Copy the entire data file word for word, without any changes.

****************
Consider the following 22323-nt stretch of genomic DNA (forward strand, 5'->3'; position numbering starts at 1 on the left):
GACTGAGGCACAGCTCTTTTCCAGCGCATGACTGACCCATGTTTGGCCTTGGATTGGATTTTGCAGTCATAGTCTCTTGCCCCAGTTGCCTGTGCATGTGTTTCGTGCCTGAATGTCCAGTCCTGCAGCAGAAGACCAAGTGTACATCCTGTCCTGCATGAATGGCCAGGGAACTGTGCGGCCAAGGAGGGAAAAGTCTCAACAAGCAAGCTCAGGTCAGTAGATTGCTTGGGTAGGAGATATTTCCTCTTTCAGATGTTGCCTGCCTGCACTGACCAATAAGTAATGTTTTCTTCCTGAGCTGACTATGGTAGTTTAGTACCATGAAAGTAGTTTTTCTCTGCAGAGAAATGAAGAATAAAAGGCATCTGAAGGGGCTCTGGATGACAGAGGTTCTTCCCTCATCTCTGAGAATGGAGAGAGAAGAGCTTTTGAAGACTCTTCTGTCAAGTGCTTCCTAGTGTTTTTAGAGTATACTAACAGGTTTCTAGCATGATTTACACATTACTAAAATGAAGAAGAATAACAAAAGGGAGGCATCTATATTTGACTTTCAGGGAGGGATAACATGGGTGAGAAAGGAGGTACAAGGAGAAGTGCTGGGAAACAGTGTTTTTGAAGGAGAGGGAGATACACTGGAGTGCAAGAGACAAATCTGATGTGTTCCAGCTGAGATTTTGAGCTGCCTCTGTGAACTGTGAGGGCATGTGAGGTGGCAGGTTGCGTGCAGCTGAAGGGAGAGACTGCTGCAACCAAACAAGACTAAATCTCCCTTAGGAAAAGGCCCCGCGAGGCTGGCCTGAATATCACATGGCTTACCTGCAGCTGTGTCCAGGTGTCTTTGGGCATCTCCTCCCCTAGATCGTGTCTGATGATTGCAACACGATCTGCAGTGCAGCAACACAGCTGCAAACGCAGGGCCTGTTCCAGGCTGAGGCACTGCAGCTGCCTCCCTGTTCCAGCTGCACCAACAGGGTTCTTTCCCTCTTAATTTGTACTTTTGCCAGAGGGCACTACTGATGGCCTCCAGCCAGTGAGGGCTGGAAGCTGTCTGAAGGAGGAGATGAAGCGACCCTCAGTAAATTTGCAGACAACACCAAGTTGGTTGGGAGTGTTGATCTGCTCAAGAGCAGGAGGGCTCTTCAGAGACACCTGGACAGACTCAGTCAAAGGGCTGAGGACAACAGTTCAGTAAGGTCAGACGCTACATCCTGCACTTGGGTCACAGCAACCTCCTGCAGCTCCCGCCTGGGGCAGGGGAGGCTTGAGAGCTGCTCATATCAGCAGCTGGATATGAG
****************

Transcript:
Consider the following 22323-nt stretch of genomic DNA (forward strand, 5'->3'; position numbering starts at 1 on the left):
GACTGAGGCACAGCTCTTTTCCAGCGCATGACTGACCCATGTTTGGCCTTGGATTGGATTTTGCAGTCATAGTCTCTTGCCCCAGTTGCCTGTGCATGTGTTTCGTGCCTGAATGTCCAGTCCTGCAGCAGAAGACCAAGTGTACATCCTGTCCTGCATGAATGGCCAGGGAACTGTGCGGCCAAGGAGGGAAAAGTCTCAACAAGCAAGCTCAGGTCAGTAGATTGCTTGGGTAGGAGATATTTCCTCTTTCAGATGTTGCCTGCCTGCACTGACCAATAAGTAATGTTTTCTTCCTGAGCTGACTATGGTAGTTTAGTACCATGAAAGTAGTTTTTCTCTGCAGAGAAATGAAGAATAAAAGGCATCTGAAGGGGCTCTGGATGACAGAGGTTCTTCCCTCATCTCTGAGAATGGAGAGAGAAGAGCTTTTGAAGACTCTTCTGTCAAGTGCTTCCTAGTGTTTTTAGAGTATACTAACAGGTTTCTAGCATGATTTACACATTACTAAAATGAAGAAGAATAACAAAAGGGAGGCATCTATATTTGACTTTCAGGGAGGGATAACATGGGTGAGAAAGGAGGTACAAGGAGAAGTGCTGGGAAACAGTGTTTTTGAAGGAGAGGGAGATACACTGGAGTGCAAGAGACAAATCTGATGTGTTCCAGCTGAGATTTTGAGCTGCCTCTGTGAACTGTGAGGGCATGTGAGGTGGCAGGTTGCGTGCAGCTGAAGGGAGAGACTGCTGCAACCAAACAAGACTAAATCTCCCTTAGGAAAAGGCCCCGCGAGGCTGGCCTGAATATCACATGGCTTACCTGCAGCTGTGTCCAGGTGTCTTTGGGCATCTCCTCCCCTAGATCGTGTCTGATGATTGCAACACGATCTGCAGTGCAGCAACACAGCTGCAAACGCAGGGCCTGTTCCAGGCTGAGGCACTGCAGCTGCCTCCCTGTTCCAGCTGCACCAACAGGGTTCTTTCCCTCTTAATTTGTACTTTTGCCAGAGGGCACTACTGATGGCCTCCAGCCAGTGAGGGCTGGAAGCTGTCTGAAGGAGGAGATGAAGCGACCCTCAGTAAATTTGCAGACAACACCAAGTTGGTTGGGAGTGTTGATCTGCTCAAGAGCAGGAGGGCTCTTCAGAGACACCTGGACAGACTCAGTCAAAGGGCTGAGGACAACAGTTCAGTAAGGTCAGACGCTACATCCTGCACTTGGGTCACAGCAACCTCCTGCAGCTCCCGCCTGGGGCAGGGGAGGCTTGAGAGCTGCTCATATCAGCAGCTGGATATGAG